Mama Knows Breast




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Breast feeding Videos

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Welcome to my new weekly feature…The Boob Tube…or You Boob.
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We’ve all been hearing a lot about YouTube lately, you know the company that Google bought for $1.65 billion.
To see what all the fuss was about, I checked out YouTube, and did a test. I did a search for “breast feeding” videos and found 72 clips. They range from home movies to television commercials. Some are funny, some are serious. And so, starting today, I’ll do a YouTube breastfeeding video of the week.
To kick things off, I’ll salute my inner francophile and show you a clip of a breastfeeding commercial from the 1970′s. Click here to see the clip.
Now my French is not so great, but here’s a rough translation:
Gesture of love, Promise of health, Give them your milk, To feed better is to live better.
Wouldn’t it be a different world if we had commercials like this on the TV in the U.S?!?! And by all means, if your French comprehension is better than mine, please let me know!

Baby Einsteins?

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Have you ever tried to actually read an article printed in a medical journal? I’ve had to do it more than a few times…while working as a reporter, and now, while researching my book, “Mama Knows Breast.” Personally, I find that reading the results of a scientific study is an exercise in skimming and extreme concentration. I’m not a doctor. I don’t play one on TV, and the last science class I took was aptly nicknamed “Physics for Poets.” Science is not my forte. Just give me the bottom line.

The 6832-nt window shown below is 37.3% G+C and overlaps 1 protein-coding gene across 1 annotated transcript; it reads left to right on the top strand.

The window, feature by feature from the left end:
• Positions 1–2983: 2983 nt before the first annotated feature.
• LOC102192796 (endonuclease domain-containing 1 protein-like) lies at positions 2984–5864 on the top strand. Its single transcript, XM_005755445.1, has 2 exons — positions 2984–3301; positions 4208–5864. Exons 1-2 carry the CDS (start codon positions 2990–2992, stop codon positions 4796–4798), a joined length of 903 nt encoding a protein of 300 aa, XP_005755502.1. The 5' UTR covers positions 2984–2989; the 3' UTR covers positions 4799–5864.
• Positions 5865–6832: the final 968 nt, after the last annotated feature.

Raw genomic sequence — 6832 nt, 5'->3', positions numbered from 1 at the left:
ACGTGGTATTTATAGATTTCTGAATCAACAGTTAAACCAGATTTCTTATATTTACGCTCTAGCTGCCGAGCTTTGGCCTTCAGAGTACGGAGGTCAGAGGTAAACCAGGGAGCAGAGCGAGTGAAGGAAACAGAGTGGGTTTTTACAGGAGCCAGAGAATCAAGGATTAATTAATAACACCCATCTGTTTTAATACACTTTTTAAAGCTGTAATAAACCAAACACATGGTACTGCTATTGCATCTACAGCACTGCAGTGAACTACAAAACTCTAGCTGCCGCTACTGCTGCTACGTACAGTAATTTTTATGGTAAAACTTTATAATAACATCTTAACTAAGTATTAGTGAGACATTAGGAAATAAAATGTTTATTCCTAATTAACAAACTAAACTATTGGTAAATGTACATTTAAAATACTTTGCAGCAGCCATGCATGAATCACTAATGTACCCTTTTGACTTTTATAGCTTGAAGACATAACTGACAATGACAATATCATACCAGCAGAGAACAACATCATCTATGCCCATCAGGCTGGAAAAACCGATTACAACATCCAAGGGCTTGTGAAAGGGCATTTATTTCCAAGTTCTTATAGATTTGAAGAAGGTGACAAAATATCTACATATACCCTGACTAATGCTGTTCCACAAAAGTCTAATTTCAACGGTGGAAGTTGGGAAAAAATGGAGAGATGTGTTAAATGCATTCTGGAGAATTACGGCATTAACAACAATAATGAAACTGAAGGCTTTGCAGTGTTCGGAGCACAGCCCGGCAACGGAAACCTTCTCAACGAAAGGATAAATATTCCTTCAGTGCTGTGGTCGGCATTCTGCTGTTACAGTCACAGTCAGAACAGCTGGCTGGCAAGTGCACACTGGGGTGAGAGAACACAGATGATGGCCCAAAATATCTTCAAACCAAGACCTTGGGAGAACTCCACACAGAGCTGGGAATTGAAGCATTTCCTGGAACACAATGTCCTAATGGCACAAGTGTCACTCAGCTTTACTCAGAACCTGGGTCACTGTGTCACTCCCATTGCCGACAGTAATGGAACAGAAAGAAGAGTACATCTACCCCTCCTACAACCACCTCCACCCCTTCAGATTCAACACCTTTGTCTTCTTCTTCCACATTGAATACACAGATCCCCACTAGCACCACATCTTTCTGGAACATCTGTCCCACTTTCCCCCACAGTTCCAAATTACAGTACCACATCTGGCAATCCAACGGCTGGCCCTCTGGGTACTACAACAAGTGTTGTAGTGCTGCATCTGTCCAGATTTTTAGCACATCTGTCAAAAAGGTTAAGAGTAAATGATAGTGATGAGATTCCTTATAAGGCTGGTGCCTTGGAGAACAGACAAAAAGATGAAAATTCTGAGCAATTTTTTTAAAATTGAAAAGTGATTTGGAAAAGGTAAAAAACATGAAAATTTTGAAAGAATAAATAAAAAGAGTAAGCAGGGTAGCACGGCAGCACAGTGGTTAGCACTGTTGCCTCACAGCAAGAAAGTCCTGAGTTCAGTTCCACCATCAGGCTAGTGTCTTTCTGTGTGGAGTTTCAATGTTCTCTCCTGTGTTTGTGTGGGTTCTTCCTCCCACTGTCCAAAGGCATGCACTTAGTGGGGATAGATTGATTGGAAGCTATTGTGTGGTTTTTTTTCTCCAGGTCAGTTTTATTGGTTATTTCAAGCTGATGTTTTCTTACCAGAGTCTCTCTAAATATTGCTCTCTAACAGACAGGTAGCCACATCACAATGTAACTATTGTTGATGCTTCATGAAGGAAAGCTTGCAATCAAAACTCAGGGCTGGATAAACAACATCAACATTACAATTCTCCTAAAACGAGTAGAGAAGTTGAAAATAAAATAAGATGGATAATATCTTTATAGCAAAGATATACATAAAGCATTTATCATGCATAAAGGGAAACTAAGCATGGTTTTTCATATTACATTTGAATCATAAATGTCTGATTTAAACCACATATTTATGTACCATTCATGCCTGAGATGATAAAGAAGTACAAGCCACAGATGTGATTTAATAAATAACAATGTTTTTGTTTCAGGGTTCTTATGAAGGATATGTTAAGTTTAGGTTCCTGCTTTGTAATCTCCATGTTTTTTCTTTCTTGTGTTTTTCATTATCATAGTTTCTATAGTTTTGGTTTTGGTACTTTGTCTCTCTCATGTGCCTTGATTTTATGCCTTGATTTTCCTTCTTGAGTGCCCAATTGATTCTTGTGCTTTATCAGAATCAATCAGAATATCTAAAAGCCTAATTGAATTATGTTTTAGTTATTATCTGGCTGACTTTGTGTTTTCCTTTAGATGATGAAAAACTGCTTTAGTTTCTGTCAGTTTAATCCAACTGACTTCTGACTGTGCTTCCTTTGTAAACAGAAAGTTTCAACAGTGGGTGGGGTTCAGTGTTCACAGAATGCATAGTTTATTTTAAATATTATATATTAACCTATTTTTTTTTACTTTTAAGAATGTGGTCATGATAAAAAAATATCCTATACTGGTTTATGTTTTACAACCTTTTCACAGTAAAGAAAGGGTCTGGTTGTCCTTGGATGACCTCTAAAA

Anyway, I just read the latest study that examined the possibility of a link between breastfeeding and intelligence. And here’s the study’s conclusion: “Breast feeding has little or no effect on intelligence in children. While breast feeding has many advantages for the child and mother, enhancement of the child’s intelligence is unlikely to be among them.”
The study was published today in the British Medical Journal, BMJ. Here’s a link. The study notes that since 1929, other researchers have found that children who were breastfed had higher IQ’s. But this new study says some of the earlier research is flawed because it did not consider the mother’s IQ as a factor. Basically, the study published today says that kids inherit their IQ; they don’t get it from breastfeeding.
The authors write, “Children who were breast fed had mothers with higher IQ and with more education and who were older, less likely to be in poverty or to smoke, and more likely to provide a stimulating and supportive home environment.” In other words, the kids were smart because their moms were smart, not because they were breastfed.